The fourth tactic was to rig the braking system of the T-37, which lacks an ABS system. A hole in the hydraulic lines, the wrong placement of brake discs or insufficient tire pressure would cause the pilot to lose control during landing, leading to possible death and the loss of the plane. Another option was to tamper with the tail and the rudder, which functions as a stabilizer for the aircraft in the air. It stated that the screws that fasten these parts to the plane are checked by the pilot before takeoff but noted that the real fastener is buried at the bottom and is difficult to be checked by the pilot. If they were tampered with, the aircraft would spin out in the air, leading to a crash.


Narin Korkmaz, a prime suspect in the gang.


The last option was the deadliest of all that were suggested and pointed to mixing the plane’s oxygen with a deadly or nauseating gas. It underlined that the pilot who would be selected as a victim in this scheme should be a promising, successful candidate but with little experience with the T-37.

The document listed the names of 18 people who could be used to implement this plot: Lt. Kerem Akçalı; first sergeants Satılmiş Yılmaz, Ahmet Çantancı, Yusuf Yüksel, Mustafa Fidan, Ömer Teke, Cuneyit Yalçın, Ümit Dağdeviren, Bora Bozkır, Hamit Taşdemir, Murat Ergezen, Osman Türk, Altan Gökalp and Ali Çakıcı; and sergeants Hamdi Barış, Hakan Koçum, Süleyman İzmirli and Muhsin Bıyık. They were working in the maintenance and control units on the ground for this type of plane.

In the indictment filed against the suspects, the prosecutor said the document revealed the shocking details of how far the gang was willing to go. “Through this document It is clearly understood that the criminal network organized itself in a such a way to even kill pilots and crash planes of the Turkish Armed Forces and set up a professional team that could carry out such acts,” the prosecutor stated in the indictment.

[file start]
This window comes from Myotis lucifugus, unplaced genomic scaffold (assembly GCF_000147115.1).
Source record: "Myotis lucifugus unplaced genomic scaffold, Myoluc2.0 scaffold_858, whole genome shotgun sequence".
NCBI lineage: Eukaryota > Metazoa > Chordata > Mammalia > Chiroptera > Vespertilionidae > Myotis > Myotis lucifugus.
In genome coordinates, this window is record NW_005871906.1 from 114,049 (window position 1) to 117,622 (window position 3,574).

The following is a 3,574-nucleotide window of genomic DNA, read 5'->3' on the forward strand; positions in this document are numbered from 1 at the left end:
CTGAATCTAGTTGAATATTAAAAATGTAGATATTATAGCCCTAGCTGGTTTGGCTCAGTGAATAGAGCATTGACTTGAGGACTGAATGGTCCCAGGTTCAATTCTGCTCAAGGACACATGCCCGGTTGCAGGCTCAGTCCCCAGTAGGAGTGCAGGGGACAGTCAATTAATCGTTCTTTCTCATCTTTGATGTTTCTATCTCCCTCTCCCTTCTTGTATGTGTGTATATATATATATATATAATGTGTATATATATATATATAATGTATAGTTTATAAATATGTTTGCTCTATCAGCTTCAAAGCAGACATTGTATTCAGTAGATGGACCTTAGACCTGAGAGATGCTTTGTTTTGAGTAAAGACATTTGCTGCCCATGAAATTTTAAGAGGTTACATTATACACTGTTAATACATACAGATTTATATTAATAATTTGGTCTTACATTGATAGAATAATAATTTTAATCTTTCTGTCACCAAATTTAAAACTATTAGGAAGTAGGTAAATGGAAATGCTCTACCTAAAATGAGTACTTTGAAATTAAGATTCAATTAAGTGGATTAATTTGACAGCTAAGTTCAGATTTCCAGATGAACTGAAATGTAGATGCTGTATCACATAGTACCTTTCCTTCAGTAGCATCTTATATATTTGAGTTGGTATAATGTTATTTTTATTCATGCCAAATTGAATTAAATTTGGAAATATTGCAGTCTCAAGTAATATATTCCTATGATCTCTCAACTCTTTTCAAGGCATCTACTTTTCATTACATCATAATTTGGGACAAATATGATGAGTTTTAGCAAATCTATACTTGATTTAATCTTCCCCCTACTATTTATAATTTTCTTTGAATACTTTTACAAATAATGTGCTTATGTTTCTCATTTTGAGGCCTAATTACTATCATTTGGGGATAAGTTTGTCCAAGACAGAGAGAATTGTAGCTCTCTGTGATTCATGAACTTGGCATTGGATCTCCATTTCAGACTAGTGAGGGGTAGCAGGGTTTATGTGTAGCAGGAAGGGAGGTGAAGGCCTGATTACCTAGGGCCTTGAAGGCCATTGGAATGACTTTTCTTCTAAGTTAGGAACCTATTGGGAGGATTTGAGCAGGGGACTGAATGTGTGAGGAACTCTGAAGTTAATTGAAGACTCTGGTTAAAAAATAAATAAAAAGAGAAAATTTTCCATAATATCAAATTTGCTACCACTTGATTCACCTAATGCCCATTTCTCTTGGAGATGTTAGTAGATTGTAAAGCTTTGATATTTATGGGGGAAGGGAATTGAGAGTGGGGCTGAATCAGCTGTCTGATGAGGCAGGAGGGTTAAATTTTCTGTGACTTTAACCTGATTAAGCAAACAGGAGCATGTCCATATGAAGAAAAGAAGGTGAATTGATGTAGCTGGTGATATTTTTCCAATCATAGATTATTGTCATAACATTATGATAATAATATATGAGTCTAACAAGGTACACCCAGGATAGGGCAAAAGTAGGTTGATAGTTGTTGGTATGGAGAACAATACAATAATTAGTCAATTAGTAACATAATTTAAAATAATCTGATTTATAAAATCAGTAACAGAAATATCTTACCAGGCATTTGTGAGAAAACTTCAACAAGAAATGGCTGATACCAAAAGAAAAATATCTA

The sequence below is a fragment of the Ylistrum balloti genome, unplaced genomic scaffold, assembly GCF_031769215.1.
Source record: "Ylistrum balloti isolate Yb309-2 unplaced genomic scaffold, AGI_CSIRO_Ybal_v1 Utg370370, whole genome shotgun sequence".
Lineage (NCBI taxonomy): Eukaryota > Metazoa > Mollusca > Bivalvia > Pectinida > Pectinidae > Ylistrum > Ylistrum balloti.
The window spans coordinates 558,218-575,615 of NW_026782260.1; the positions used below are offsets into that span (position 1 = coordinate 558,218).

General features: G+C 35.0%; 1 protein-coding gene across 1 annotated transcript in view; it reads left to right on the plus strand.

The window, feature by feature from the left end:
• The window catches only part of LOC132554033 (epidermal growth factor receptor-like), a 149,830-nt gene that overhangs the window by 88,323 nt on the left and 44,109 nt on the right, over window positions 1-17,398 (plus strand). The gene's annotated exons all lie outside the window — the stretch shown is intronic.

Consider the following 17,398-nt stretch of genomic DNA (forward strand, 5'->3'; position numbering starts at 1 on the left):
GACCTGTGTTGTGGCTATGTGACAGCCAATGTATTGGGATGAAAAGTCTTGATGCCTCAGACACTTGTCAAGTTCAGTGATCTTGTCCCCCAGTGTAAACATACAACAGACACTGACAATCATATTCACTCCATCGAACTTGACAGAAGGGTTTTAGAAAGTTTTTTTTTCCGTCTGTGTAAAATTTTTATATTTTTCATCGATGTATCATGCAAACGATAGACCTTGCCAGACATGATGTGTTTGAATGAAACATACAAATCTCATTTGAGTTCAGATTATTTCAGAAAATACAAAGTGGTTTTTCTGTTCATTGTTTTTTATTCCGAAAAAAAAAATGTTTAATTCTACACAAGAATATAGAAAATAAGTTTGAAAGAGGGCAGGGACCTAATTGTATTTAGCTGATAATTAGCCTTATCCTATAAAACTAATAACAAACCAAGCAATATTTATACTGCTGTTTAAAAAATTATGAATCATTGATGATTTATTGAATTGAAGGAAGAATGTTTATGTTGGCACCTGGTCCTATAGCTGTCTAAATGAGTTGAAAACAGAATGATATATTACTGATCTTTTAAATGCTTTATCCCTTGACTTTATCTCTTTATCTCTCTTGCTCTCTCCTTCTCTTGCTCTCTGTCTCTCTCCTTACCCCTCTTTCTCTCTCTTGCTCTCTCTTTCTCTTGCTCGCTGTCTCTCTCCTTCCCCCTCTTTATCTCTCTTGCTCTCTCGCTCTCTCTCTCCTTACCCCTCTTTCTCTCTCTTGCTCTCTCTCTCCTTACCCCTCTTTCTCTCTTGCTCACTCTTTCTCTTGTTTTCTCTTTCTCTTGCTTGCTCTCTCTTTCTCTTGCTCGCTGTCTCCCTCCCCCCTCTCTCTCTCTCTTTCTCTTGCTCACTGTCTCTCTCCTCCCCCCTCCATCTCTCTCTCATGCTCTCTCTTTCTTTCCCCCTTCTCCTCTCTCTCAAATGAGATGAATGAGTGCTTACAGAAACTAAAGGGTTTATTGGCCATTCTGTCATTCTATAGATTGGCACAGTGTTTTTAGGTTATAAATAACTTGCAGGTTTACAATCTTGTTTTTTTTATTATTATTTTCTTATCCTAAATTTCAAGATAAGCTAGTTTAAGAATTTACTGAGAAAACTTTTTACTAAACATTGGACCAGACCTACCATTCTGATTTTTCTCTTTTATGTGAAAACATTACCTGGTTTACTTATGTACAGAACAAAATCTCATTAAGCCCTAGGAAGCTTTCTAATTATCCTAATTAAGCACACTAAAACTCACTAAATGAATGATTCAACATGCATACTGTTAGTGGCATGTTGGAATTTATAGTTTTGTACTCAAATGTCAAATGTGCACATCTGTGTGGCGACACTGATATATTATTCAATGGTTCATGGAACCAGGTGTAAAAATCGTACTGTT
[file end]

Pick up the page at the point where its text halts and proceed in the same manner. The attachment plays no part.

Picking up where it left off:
A separate document seized from Korkmaz, xpersoneli.xls, had more detailed notes about the technical teams, how they were divided into sub groups and explained their role in detail on how to sabotage the planes. More names were listed in this document, which described how each one of them would proceed in tampering with the plane: Arda Dogan Savaş, Cemal Emre Gürsoy, Emre Yardım, Ömer Çankaya, Mustafa Yıldırım, Dinçer Kılavuz, Levent Tör, Onur Plevne, Alpaslan Bozkurt, Vural Yeniev, Ümit Dağdeviren and Adnan Şenol.

The metadata of the document x.doc indicated that it was last saved on September 25, 2010 at 23:55 hours.


Bilgin Özkaynak


There have been 12 accidents involving T-37 planes in Turkey since it was put into service in 1964. In July 2011 a T-37 military training plane crashed into the Aegean Sea off the coast of İzmir province, killing Capt. Hasan Öztürk and Lt. Erol Er. In January 2012 another T-37 crashed, killing Lt. Serkan Sağır and Pakistani Maj. Masood Hussain Chhachhar.

Both suspects who possessed these documents as well as others in the criminal organization were arrested in 2012 at the order of prosecutors. More arrests were made after further evidence was obtained from the suspects and their homes and workplaces. In the end 357 suspects including 55 active duty officers and numerous retired officers were indicted when the prosecutor filed criminal charges against the gang in 2013.

However, the criminal case against the gang members was quashed by the Erdoğan government, and all the suspects were let go in 2014. Korkmaz and Özkaynak, who served some time in pretrial detention after being indicted, were acquitted of all charges in February 2016 by judges appointed to oversee the case by the Erdoğan government. The original prosecutors, judges and police investigators who uncovered this massive criminal enterprise during two years of work were punished either by dismissal or arrest on trumped-up charges.